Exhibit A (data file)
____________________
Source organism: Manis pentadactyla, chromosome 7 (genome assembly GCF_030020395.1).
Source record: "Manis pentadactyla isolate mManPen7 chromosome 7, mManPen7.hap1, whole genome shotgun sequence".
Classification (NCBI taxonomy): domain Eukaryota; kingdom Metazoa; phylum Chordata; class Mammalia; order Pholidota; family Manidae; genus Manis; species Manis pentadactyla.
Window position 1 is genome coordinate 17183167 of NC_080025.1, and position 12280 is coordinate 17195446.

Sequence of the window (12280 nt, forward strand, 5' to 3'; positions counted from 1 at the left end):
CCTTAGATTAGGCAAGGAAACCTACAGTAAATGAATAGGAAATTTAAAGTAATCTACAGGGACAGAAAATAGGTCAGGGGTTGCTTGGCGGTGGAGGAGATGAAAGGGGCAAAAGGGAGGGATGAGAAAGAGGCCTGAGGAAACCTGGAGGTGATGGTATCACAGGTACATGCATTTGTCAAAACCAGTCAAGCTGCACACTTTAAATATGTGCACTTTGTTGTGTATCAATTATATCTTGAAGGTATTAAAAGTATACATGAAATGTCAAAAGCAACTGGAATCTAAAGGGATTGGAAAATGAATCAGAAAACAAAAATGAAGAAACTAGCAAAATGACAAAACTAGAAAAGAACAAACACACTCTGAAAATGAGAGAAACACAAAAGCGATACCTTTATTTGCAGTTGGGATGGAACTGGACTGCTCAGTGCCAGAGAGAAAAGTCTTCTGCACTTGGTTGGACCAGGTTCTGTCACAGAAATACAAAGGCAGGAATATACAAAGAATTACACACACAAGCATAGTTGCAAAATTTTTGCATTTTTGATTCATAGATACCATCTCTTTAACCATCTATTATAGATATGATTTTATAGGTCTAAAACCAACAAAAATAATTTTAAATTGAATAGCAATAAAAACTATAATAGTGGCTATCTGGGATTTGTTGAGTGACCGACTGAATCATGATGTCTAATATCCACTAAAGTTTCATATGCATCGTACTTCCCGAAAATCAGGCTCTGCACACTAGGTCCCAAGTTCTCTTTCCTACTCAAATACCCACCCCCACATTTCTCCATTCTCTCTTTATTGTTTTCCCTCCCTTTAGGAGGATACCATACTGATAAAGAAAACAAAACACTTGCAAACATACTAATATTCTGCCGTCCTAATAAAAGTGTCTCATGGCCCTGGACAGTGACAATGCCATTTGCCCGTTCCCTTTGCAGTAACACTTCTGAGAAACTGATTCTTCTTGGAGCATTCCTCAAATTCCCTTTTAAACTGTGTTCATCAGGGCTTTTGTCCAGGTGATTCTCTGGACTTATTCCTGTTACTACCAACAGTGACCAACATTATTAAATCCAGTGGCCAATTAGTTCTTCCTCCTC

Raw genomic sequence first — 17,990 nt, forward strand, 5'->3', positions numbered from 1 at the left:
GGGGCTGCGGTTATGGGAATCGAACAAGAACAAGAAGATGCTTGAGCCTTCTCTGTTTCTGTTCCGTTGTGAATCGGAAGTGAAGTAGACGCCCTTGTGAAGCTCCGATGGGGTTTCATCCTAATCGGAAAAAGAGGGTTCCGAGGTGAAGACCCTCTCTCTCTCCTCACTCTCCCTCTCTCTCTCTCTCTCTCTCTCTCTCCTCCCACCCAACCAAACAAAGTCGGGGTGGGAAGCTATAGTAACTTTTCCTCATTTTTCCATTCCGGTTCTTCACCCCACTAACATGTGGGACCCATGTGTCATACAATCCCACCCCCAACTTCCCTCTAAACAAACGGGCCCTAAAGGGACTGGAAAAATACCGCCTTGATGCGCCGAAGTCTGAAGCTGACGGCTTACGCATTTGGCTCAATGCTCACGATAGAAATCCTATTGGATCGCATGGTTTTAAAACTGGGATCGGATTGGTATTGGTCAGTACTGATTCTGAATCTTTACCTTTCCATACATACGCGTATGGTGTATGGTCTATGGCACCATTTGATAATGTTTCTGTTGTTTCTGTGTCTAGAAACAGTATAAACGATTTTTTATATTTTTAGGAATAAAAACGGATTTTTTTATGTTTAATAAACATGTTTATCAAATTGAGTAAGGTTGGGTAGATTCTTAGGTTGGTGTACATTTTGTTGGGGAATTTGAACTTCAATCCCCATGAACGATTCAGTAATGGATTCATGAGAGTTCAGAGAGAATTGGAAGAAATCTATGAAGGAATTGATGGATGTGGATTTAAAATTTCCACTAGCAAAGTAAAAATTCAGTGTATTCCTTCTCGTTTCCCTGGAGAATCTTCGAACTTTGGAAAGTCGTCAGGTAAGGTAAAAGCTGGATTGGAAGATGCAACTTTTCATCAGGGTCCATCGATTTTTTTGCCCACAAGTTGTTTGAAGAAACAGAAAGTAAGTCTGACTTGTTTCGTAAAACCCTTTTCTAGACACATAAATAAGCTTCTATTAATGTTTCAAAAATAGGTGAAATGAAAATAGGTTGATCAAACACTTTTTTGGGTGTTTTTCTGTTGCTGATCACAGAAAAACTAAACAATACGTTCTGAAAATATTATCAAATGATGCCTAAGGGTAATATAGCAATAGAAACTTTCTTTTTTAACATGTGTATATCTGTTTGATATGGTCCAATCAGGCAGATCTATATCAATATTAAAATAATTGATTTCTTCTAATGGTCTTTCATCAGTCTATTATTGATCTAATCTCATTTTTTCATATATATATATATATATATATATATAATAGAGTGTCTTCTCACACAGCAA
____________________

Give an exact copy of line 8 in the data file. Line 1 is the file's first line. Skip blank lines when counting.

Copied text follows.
GGGGCTGCGGTTATGGGAATCGAACAAGAACAAGAAGATGCTTGAGCCTTCTCTGTTTCTGTTCCGTTGTGAATCGGAAGTGAAGTAGACGCCCTTGTGAAGCTCCGATGGGGTTTCATCCTAATCGGAAAAAGAGGGTTCCGAGGTGAAGACCCTCTCTCTCTCCTCACTCTCCCTCTCTCTCTCTCTCTCTCTCTCTCTCCTCCCACCCAACCAAACAAAGTCGGGGTGGGAAGCTATAGTAACTTTTCCTCATTTTTCCATTCCGGTTCTTCACCCCACTAACATGTGGGACCCATGTGTCATACAATCCCACCCCCAACTTCCCTCTAAACAAACGGGCCCTAAAGGGACTGGAAAAATACCGCCTTGATGCGCCGAAGTCTGAAGCTGACGGCTTACGCATTTGGCTCAATGCTCACGATAGAAATCCTATTGGATCGCATGGTTTTAAAACTGGGATCGGATTGGTATTGGTCAGTACTGATTCTGAATCTTTACCTTTCCATACATACGCGTATGGTGTATGGTCTATGGCACCATTTGATAATGTTTCTGTTGTTTCTGTGTCTAGAAACAGTATAAACGATTTTTTATATTTTTAGGAATAAAAACGGATTTTTTTATGTTTAATAAACATGTTTATCAAATTGAGTAAGGTTGGGTAGATTCTTAGGTTGGTGTACATTTTGTTGGGGAATTTGAACTTCAATCCCCATGAACGATTCAGTAATGGATTCATGAGAGTTCAGAGAGAATTGGAAGAAATCTATGAAGGAATTGATGGATGTGGATTTAAAATTTCCACTAGCAAAGTAAAAATTCAGTGTATTCCTTCTCGTTTCCCTGGAGAATCTTCGAACTTTGGAAAGTCGTCAGGTAAGGTAAAAGCTGGATTGGAAGATGCAACTTTTCATCAGGGTCCATCGATTTTTTTGCCCACAAGTTGTTTGAAGAAACAGAAAGTAAGTCTGACTTGTTTCGTAAAACCCTTTTCTAGACACATAAATAAGCTTCTATTAATGTTTCAAAAATAGGTGAAATGAAAATAGGTTGATCAAACACTTTTTTGGGTGTTTTTCTGTTGCTGATCACAGAAAAACTAAACAATACGTTCTGAAAATATTATCAAATGATGCCTAAGGGTAATATAGCAATAGAAACTTTCTTTTTTAACATGTGTATATCTGTTTGATATGGTCCAATCAGGCAGATCTATATCAATATTAAAATAATTGATTTCTTCTAATGGTCTTTCATCAGTCTATTATTGATCTAATCTCATTTTTTCATATATATATATATATATATATATATAATAGAGTGTCTTCTCACACAGCAA